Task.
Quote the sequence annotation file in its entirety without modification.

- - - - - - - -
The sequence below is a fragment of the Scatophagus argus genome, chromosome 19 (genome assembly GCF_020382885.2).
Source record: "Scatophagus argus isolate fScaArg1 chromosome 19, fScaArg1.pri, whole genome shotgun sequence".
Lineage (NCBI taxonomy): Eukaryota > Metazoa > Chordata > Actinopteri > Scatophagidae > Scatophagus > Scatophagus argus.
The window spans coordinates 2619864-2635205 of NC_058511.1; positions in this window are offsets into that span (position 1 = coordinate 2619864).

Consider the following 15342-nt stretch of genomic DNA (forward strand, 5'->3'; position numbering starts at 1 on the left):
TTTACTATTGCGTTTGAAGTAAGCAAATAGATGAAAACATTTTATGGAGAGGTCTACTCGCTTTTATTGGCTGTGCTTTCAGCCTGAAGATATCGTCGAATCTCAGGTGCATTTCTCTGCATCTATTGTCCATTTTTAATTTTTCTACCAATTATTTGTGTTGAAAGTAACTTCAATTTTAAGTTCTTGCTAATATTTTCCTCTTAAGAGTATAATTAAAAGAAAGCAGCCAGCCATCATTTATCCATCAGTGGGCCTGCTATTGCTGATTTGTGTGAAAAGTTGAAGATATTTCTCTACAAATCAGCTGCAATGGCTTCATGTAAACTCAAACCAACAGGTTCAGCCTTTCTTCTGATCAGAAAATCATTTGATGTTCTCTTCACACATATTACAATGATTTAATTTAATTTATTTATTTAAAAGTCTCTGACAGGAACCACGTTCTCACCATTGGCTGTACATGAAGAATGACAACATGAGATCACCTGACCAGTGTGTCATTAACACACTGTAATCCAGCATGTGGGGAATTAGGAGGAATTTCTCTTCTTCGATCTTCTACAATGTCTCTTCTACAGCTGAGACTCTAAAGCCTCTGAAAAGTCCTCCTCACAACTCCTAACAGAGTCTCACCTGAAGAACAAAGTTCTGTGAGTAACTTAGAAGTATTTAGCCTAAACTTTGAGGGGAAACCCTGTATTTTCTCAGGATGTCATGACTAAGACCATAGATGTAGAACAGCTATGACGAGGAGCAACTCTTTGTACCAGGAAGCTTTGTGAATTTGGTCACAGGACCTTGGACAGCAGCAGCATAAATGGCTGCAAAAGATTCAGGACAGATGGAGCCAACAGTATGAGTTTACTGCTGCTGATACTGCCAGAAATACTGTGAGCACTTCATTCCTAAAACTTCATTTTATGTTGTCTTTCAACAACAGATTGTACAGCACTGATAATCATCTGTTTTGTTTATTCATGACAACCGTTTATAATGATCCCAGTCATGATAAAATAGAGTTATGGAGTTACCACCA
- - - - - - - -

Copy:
The sequence below is a fragment of the Scatophagus argus genome, chromosome 19 (genome assembly GCF_020382885.2).
Source record: "Scatophagus argus isolate fScaArg1 chromosome 19, fScaArg1.pri, whole genome shotgun sequence".
Lineage (NCBI taxonomy): Eukaryota > Metazoa > Chordata > Actinopteri > Scatophagidae > Scatophagus > Scatophagus argus.
The window spans coordinates 2619864-2635205 of NC_058511.1; positions in this window are offsets into that span (position 1 = coordinate 2619864).

Consider the following 15342-nt stretch of genomic DNA (forward strand, 5'->3'; position numbering starts at 1 on the left):
TTTACTATTGCGTTTGAAGTAAGCAAATAGATGAAAACATTTTATGGAGAGGTCTACTCGCTTTTATTGGCTGTGCTTTCAGCCTGAAGATATCGTCGAATCTCAGGTGCATTTCTCTGCATCTATTGTCCATTTTTAATTTTTCTACCAATTATTTGTGTTGAAAGTAACTTCAATTTTAAGTTCTTGCTAATATTTTCCTCTTAAGAGTATAATTAAAAGAAAGCAGCCAGCCATCATTTATCCATCAGTGGGCCTGCTATTGCTGATTTGTGTGAAAAGTTGAAGATATTTCTCTACAAATCAGCTGCAATGGCTTCATGTAAACTCAAACCAACAGGTTCAGCCTTTCTTCTGATCAGAAAATCATTTGATGTTCTCTTCACACATATTACAATGATTTAATTTAATTTATTTATTTAAAAGTCTCTGACAGGAACCACGTTCTCACCATTGGCTGTACATGAAGAATGACAACATGAGATCACCTGACCAGTGTGTCATTAACACACTGTAATCCAGCATGTGGGGAATTAGGAGGAATTTCTCTTCTTCGATCTTCTACAATGTCTCTTCTACAGCTGAGACTCTAAAGCCTCTGAAAAGTCCTCCTCACAACTCCTAACAGAGTCTCACCTGAAGAACAAAGTTCTGTGAGTAACTTAGAAGTATTTAGCCTAAACTTTGAGGGGAAACCCTGTATTTTCTCAGGATGTCATGACTAAGACCATAGATGTAGAACAGCTATGACGAGGAGCAACTCTTTGTACCAGGAAGCTTTGTGAATTTGGTCACAGGACCTTGGACAGCAGCAGCATAAATGGCTGCAAAAGATTCAGGACAGATGGAGCCAACAGTATGAGTTTACTGCTGCTGATACTGCCAGAAATACTGTGAGCACTTCATTCCTAAAACTTCATTTTATGTTGTCTTTCAACAACAGATTGTACAGCACTGATAATCATCTGTTTTGTTTATTCATGACAACCGTTTATAATGATCCCAGTCATGATAAAATAGAGTTATGGAGTTACCACCA